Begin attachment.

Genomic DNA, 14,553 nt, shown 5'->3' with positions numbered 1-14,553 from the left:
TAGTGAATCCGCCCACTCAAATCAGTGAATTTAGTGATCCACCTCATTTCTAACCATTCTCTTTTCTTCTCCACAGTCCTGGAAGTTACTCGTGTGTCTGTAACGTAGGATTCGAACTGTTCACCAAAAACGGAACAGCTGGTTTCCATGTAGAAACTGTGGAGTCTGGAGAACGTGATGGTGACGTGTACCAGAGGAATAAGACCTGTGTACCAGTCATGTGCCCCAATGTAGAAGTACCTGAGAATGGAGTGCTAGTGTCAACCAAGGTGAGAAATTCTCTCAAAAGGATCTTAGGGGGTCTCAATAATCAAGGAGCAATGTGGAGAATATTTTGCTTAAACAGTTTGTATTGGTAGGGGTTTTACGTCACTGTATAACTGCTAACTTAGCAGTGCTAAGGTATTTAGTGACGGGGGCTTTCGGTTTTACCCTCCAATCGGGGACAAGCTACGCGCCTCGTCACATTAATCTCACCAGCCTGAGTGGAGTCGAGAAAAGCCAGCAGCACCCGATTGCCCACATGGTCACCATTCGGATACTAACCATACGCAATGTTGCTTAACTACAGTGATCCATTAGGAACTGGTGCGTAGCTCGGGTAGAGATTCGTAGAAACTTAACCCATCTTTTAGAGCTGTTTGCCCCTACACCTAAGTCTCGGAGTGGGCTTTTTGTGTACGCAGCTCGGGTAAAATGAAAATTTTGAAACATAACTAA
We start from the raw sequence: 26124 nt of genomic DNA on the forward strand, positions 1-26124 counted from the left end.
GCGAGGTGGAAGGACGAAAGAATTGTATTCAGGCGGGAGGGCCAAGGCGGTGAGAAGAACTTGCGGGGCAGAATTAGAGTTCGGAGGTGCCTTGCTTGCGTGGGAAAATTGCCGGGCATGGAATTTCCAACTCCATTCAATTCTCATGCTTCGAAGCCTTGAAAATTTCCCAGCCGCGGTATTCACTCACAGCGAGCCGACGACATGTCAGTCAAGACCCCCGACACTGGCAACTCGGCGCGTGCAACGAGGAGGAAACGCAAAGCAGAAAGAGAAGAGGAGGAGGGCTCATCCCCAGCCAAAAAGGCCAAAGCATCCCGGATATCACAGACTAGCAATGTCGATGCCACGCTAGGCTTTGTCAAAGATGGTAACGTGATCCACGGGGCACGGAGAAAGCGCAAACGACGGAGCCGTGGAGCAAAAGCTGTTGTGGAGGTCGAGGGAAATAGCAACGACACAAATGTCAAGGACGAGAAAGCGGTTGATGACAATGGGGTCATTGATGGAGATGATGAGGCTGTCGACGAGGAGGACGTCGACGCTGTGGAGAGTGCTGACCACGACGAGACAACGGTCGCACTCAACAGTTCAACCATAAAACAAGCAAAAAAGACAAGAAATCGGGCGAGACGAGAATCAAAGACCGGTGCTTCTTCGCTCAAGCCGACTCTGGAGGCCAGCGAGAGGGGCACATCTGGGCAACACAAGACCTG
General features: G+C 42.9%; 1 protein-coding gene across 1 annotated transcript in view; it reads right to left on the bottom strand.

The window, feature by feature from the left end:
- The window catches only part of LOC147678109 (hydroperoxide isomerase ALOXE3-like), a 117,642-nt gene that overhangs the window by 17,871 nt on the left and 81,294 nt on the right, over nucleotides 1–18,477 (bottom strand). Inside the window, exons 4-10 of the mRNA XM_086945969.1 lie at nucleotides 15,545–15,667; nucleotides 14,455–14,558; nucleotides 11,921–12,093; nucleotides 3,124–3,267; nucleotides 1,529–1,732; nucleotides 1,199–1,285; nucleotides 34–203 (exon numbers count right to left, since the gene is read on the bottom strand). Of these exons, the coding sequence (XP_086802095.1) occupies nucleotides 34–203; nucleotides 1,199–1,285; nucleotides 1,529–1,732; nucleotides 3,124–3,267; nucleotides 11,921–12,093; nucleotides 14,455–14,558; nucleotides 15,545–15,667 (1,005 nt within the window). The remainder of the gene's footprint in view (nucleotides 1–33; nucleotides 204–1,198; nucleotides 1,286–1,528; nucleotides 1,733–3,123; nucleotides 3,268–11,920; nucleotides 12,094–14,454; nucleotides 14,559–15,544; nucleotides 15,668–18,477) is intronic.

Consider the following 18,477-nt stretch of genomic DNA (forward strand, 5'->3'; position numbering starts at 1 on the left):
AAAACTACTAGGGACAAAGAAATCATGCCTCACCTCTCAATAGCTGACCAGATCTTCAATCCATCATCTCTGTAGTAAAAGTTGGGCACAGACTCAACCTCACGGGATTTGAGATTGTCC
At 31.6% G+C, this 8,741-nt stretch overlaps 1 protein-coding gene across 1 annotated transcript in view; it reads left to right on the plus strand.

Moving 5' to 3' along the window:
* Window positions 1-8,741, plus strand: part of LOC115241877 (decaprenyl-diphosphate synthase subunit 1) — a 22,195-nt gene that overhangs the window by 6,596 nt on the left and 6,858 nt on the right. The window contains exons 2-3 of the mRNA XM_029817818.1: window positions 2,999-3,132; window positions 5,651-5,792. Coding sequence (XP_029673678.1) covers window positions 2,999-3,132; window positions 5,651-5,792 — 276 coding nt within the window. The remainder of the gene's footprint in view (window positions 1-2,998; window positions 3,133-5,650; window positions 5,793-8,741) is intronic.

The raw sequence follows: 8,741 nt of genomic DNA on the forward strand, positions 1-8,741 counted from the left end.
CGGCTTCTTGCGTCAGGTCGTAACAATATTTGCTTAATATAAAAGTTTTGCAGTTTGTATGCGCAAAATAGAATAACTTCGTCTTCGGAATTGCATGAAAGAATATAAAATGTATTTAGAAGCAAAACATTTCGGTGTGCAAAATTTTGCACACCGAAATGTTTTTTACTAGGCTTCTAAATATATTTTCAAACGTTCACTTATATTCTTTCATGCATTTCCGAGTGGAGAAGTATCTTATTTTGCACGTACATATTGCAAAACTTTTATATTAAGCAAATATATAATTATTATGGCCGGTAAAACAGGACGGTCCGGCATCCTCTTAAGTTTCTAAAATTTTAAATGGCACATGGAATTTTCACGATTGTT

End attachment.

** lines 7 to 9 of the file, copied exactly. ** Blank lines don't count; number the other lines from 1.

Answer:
- The window catches only part of LOC147678109 (hydroperoxide isomerase ALOXE3-like), a 117,642-nt gene that overhangs the window by 17,871 nt on the left and 81,294 nt on the right, over nucleotides 1–18,477 (bottom strand). Inside the window, exons 4-10 of the mRNA XM_086945969.1 lie at nucleotides 15,545–15,667; nucleotides 14,455–14,558; nucleotides 11,921–12,093; nucleotides 3,124–3,267; nucleotides 1,529–1,732; nucleotides 1,199–1,285; nucleotides 34–203 (exon numbers count right to left, since the gene is read on the bottom strand). Of these exons, the coding sequence (XP_086802095.1) occupies nucleotides 34–203; nucleotides 1,199–1,285; nucleotides 1,529–1,732; nucleotides 3,124–3,267; nucleotides 11,921–12,093; nucleotides 14,455–14,558; nucleotides 15,545–15,667 (1,005 nt within the window). The remainder of the gene's footprint in view (nucleotides 1–33; nucleotides 204–1,198; nucleotides 1,286–1,528; nucleotides 1,733–3,123; nucleotides 3,268–11,920; nucleotides 12,094–14,454; nucleotides 14,559–15,544; nucleotides 15,668–18,477) is intronic.

Consider the following 18,477-nt stretch of genomic DNA (forward strand, 5'->3'; position numbering starts at 1 on the left):
AAAACTACTAGGGACAAAGAAATCATGCCTCACCTCTCAATAGCTGACCAGATCTTCAATCCATCATCTCTGTAGTAAAAGTTGGGCACAGACTCAACCTCACGGGATTTGAGATTGTCC